What is anodising?

Aluminium naturally protects itself by forming a protective layer whenever the base metal is exposed to air. The anodising process produces even thicker protective layers, resulting in a finish that’s as hard as ruby or sapphire and provides good protection against sunlight, corrosion, heat and moisture. This process differs from powdercoating in that anodising is a thickening of the base metal itself, rather than adding a coating, like paint.

Key Facts

A popular aluminium surface finish is anodising, a process that forms a protective layer on the metal and improves its resistance to weather and corrosion.

Anodising is one of the most durable joinery finishes available.

Aluminium joinery with an anodised finish comes in a range of colours, from natural (silver) through to bronze and black.

With regular maintenance, anodised aluminium can stay looking as good as new for at least 20 years.

The anodising process

The anodising process involves passing a controlled electric current through extruded aluminium that is immersed in an acidic solution. This forms a protective anodic film on the surface. The thickness of the anodic layer produced affects its anti-corrosion performance and longevity: the thicker the layer, the longer the life of the metal. Thinner finishes are used for interior aluminium, so it’s important to choose a finish that will suit the placement of your joinery, as well as the conditions and environment of your site. The use of incorrect or less expensive anodising options may result in a less desirable or effective finish.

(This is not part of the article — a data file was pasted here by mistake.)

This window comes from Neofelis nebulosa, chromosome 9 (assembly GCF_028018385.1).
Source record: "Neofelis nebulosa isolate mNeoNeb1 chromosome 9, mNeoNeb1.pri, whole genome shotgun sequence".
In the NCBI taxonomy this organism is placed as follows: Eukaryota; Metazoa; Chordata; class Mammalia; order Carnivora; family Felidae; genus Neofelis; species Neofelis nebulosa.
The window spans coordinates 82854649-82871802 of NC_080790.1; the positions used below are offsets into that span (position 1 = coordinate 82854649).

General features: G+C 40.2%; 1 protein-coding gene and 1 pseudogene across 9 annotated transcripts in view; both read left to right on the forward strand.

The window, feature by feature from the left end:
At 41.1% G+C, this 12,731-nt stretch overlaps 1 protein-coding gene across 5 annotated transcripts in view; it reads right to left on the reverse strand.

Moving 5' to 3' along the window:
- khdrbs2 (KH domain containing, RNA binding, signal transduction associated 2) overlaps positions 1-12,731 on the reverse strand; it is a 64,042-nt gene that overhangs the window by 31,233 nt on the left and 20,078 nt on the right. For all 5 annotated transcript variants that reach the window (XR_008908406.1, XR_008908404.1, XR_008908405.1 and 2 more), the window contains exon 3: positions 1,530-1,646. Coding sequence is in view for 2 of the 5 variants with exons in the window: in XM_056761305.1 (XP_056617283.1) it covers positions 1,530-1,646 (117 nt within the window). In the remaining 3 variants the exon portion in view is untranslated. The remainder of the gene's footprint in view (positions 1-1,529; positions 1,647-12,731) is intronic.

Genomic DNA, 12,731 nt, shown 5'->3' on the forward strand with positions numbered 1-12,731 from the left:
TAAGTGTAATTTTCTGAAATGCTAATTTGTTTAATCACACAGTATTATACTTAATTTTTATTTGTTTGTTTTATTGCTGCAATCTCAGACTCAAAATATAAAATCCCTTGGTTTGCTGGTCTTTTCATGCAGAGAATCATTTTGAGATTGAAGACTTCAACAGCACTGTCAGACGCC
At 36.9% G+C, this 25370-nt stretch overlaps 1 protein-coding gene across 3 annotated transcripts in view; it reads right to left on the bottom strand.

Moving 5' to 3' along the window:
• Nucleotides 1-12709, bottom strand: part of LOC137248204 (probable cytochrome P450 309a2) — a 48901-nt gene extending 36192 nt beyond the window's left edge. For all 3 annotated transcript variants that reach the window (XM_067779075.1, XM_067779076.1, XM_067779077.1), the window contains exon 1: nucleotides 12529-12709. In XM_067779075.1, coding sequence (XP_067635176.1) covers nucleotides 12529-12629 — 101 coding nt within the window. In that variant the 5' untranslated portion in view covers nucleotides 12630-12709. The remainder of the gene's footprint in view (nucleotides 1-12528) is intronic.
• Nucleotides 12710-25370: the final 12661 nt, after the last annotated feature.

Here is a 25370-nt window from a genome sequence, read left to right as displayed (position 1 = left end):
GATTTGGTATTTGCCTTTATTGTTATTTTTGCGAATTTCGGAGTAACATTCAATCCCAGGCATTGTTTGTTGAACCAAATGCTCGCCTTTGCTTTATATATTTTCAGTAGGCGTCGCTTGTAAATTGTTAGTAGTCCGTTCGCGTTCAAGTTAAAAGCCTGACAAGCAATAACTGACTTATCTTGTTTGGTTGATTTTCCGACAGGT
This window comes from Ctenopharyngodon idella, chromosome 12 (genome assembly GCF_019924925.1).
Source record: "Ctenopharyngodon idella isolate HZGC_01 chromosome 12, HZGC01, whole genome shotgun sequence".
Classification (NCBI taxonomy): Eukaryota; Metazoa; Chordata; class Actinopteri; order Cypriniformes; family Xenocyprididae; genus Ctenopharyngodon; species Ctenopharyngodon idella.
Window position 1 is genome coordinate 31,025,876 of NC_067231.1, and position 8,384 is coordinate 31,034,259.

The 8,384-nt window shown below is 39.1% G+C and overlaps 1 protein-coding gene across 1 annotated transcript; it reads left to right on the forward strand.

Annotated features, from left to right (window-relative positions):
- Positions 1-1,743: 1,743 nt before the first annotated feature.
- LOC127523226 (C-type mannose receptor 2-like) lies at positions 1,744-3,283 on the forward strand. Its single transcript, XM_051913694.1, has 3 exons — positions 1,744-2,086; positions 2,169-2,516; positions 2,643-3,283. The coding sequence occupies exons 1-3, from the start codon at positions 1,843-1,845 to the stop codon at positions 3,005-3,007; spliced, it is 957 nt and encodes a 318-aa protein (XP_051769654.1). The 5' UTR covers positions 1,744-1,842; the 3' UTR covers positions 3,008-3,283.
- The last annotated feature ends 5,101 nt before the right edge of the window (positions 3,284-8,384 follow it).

Benefits of anodised aluminium joinery

  • Durable and weather-resistant.
  • Extremely hard and will not flake or chip off.
  • Has an even film thickness, even around sharp edges.
  • Cost-efficient over its lifetime.
  • Deep, lustrous metallic finishes are available.
  • Gloss levels range from deep matt to bright and polished.
  • A wide selection of fade-resistant colours is available for exteriors.

Choosing colours and textures

The natural colour of anodised aluminium is silver, but by adding three more processing steps a wide range of shades can be achieved. In window joinery, the range typically starts off with a very light bronze (champagne), and deepens through to medium and dark bronze, and on to black.

Anodic treatment can sometimes highlight naturally occurring grain in the surface of the aluminium, not unlike timber or stone. This grain affects the way the surface refracts light and can lead to minor differences in the brightness of different components of your joinery. However, these won’t affect the performance or durability of the joinery itself. Because anodising colour-processing varies, not all colours will match up from one supplier to another.


The natural beauty and lustre of anodised aluminium can be maintained for at least 20 years with proper maintenance. Accumulated dirt and grime retains contaminated moisture, which can attack the surface and damage the finish, so it’s important to follow the manufacturer’s instructions and keep your anodised aluminium joinery clean.